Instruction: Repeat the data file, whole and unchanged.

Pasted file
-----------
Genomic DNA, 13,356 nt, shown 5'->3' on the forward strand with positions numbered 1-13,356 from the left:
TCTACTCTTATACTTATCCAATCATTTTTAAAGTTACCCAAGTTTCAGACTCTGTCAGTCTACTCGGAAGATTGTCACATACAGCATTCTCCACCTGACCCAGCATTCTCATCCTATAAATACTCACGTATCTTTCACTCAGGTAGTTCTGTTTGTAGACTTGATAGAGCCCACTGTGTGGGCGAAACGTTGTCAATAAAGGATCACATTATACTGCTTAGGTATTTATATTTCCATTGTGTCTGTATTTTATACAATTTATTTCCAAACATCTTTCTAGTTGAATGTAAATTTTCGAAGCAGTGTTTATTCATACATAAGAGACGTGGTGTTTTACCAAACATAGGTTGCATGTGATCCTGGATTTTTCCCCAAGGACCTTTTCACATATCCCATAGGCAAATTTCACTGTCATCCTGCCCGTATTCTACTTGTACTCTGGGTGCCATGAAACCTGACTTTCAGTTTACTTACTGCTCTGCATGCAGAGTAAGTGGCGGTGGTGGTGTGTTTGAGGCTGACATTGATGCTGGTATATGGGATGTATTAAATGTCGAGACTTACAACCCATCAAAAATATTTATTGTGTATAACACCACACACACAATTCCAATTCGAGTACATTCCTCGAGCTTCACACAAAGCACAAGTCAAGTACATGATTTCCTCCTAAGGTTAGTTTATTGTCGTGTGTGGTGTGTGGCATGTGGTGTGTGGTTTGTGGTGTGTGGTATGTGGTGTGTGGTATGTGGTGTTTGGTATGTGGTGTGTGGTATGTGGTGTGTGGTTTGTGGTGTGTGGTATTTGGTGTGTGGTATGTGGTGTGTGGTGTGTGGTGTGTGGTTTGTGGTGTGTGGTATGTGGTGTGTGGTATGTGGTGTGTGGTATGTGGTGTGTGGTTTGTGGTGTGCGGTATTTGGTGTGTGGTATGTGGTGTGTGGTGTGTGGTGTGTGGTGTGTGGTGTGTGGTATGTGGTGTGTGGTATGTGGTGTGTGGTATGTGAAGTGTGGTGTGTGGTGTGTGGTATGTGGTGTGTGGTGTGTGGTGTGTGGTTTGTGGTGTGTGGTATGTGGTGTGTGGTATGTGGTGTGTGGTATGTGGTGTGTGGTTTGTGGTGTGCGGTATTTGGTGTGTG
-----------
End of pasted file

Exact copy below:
Genomic DNA, 13,356 nt, shown 5'->3' on the forward strand with positions numbered 1-13,356 from the left:
TCTACTCTTATACTTATCCAATCATTTTTAAAGTTACCCAAGTTTCAGACTCTGTCAGTCTACTCGGAAGATTGTCACATACAGCATTCTCCACCTGACCCAGCATTCTCATCCTATAAATACTCACGTATCTTTCACTCAGGTAGTTCTGTTTGTAGACTTGATAGAGCCCACTGTGTGGGCGAAACGTTGTCAATAAAGGATCACATTATACTGCTTAGGTATTTATATTTCCATTGTGTCTGTATTTTATACAATTTATTTCCAAACATCTTTCTAGTTGAATGTAAATTTTCGAAGCAGTGTTTATTCATACATAAGAGACGTGGTGTTTTACCAAACATAGGTTGCATGTGATCCTGGATTTTTCCCCAAGGACCTTTTCACATATCCCATAGGCAAATTTCACTGTCATCCTGCCCGTATTCTACTTGTACTCTGGGTGCCATGAAACCTGACTTTCAGTTTACTTACTGCTCTGCATGCAGAGTAAGTGGCGGTGGTGGTGTGTTTGAGGCTGACATTGATGCTGGTATATGGGATGTATTAAATGTCGAGACTTACAACCCATCAAAAATATTTATTGTGTATAACACCACACACACAATTCCAATTCGAGTACATTCCTCGAGCTTCACACAAAGCACAAGTCAAGTACATGATTTCCTCCTAAGGTTAGTTTATTGTCGTGTGTGGTGTGTGGCATGTGGTGTGTGGTTTGTGGTGTGTGGTATGTGGTGTGTGGTATGTGGTGTTTGGTATGTGGTGTGTGGTATGTGGTGTGTGGTTTGTGGTGTGTGGTATTTGGTGTGTGGTATGTGGTGTGTGGTGTGTGGTGTGTGGTTTGTGGTGTGTGGTATGTGGTGTGTGGTATGTGGTGTGTGGTATGTGGTGTGTGGTTTGTGGTGTGCGGTATTTGGTGTGTGGTATGTGGTGTGTGGTGTGTGGTGTGTGGTGTGTGGTGTGTGGTATGTGGTGTGTGGTATGTGGTGTGTGGTATGTGAAGTGTGGTGTGTGGTGTGTGGTATGTGGTGTGTGGTGTGTGGTGTGTGGTTTGTGGTGTGTGGTATGTGGTGTGTGGTATGTGGTGTGTGGTATGTGGTGTGTGGTTTGTGGTGTGCGGTATTTGGTGTGTG